An old pastor once told me that the word “mortgage” is from two Latin words; “mort” meaning death like in mortuary and “gage” meaning grip, thus a mortgage was a “death grip”. This is what I thought of when I say this headline today:
The average millennial (aged 18 to 34) had about $32,000 in personal debt, excluding home mortgages, last year, according to Northwestern Mutual’s 2018 Planning & Progress Study. That debt can feel both crushing — and endless.
Just over 60 percent of millennials (classified here as those aged 18-37) with debt don’t know when, or if, they’ll ever be able to pay off what they owe, according to a new CreditCards.com report. That includes roughly 42 percent of millennials who don’t know when they’ll be able to wipe out their debt, and almost 20 percent of those who expect to die in debt.
Expecting to die with debt is not a formula or mindset for success. No wonder so many say they prefer socialism. This blog is about hope for the hopeless.
The above article, without attribution, then proceeds to list several of Dave Ramsey’s “baby steps” for getting out of debt. Ramsey has 7 steps to getting out of debt.
1 Save $1,000 to start an emergency Fund
2 Payoff all debt (except mortgage) using debt snowball
3 save 3-6 months of expenses
4 invest 15% in retirement
5 save for child’s college fund
6 pay off your home
7 Build wealth and give
I can attest that following Ramsey’s advice will put you on the path to financial freedom. The cornerstone of his plan is the Emergency Fund. By putting this money away, you have a pool of cash to use for car repairs, new tires, fixing the dishwasher, unplugging the drain, or whatever else life throws at you without reaching for the “magic plastic”.
As you are saving this Emergency Fund, Ramsey asks people to cut-up their credit cards and use their Emergency Fund instead. Then replenish the money so you keep the fund available.
If you are married, it is vital that both of you agree on this course of action. Deciding to get out of debt must be a joint decision. You must be working together and not be unequally yoked to this idea. Nothing is more divisive in a marriage than fighting about money. To get both of you on the same page with getting debt free, Ramsey has classes that he offers called Financial Peace University. The cost of materials is about $100 but worth it.
My wife and I attended the Financial Peace classes at a local church about five years ago. I didn’t really know what to expect but found the classes helpful. The classes are held over several weeks. Part of the class is viewing Ramsey and some others, often his daughter, via a DVD presentation. The class facilitators also do various exercises with those attending, many of these are as groups. When we attended, there were eight or nine families. Any worksheets involving money are anonymous although those leading the group many have an idea who wrote which numbers.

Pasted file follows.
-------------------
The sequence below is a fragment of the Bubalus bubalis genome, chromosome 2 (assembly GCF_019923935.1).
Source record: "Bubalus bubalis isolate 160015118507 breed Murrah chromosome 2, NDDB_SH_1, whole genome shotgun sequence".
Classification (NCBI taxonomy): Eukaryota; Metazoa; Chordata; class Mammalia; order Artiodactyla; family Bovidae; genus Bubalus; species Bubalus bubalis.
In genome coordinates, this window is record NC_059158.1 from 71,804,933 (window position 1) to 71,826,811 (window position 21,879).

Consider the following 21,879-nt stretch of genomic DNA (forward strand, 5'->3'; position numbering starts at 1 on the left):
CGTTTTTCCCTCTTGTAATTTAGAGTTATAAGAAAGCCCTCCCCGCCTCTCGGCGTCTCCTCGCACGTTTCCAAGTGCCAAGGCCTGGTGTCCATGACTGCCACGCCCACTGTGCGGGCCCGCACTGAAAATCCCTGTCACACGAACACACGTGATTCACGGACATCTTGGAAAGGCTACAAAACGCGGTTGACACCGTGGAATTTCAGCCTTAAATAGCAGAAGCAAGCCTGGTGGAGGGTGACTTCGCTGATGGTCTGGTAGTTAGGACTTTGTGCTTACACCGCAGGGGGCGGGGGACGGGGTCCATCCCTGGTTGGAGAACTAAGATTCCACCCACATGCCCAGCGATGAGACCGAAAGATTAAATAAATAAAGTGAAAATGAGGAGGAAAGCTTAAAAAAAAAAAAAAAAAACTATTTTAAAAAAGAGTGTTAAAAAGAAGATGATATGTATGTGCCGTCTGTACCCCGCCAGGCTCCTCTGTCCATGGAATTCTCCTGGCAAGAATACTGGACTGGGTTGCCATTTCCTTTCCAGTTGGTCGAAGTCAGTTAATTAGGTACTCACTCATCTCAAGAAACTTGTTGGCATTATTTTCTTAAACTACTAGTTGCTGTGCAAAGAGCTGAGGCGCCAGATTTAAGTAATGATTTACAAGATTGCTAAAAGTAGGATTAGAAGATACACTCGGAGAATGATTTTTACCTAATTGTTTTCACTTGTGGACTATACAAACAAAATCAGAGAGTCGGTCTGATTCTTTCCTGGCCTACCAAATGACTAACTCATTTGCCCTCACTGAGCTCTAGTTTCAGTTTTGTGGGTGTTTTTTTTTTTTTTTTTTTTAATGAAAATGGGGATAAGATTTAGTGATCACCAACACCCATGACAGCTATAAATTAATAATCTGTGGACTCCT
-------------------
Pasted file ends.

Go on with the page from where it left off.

The exercise that really got my attention was the one at the beginning where everybody listed their debts and then turned the number into the facilitators. This is part of a before v after comparison designed to show progress towards the baby steps of establishing an Emergency Fund and starting to pay off debt via a “snowball”. It was shocking when the total debt in the room was announced—remember this figure did not count anything owed on a home. Over half of the debt in the room belonged to me and my wife! It was a sobering moment.
Since that night we have paid-off over $100,000 of that original debt and the remaining balance will be gone before the end of 2019. Truthfully, we don’t stick with the snowball as religiously as we could. We still allow for vacations and a few wants. We are honest enough to distinguish between “wants” and “needs”; however, we always pay cash.
A word of caution, when you start cancelling credit cards, the offers begin pouring into your mailbox. Ramsey is a big advocate of going “cold turkey” on the plastic. Cut it up, throw it away, and never look back. Your dealers, Wells Fargo, Citibank, Discover, Golden 1, Chase, Amazon, Costco, etc., will really miss their 24 percent payment each month and offer you even more debt to come back.
I think of it as free drugs from the dealer just to get you hooked again. Two percent cash back is still 22 percent to the dealer so exactly how is that a bargain? Buy the heroine and get free needles? Oops, not blogging about San Francisco today.
Anyway, if you are up to your eyeballs in debt, there really is hope and a support network should you need it. Yes, your lifestyle may change as you learn to live within your means but freedom has always had a price. The only thing better than being debt free is teaching your children to learn from your mistakes and showing them a better way.
Since starting down this path, we are optimistic about our future. How many of you still paying for DirecTV so you can watch Fox News and CNN can say the same?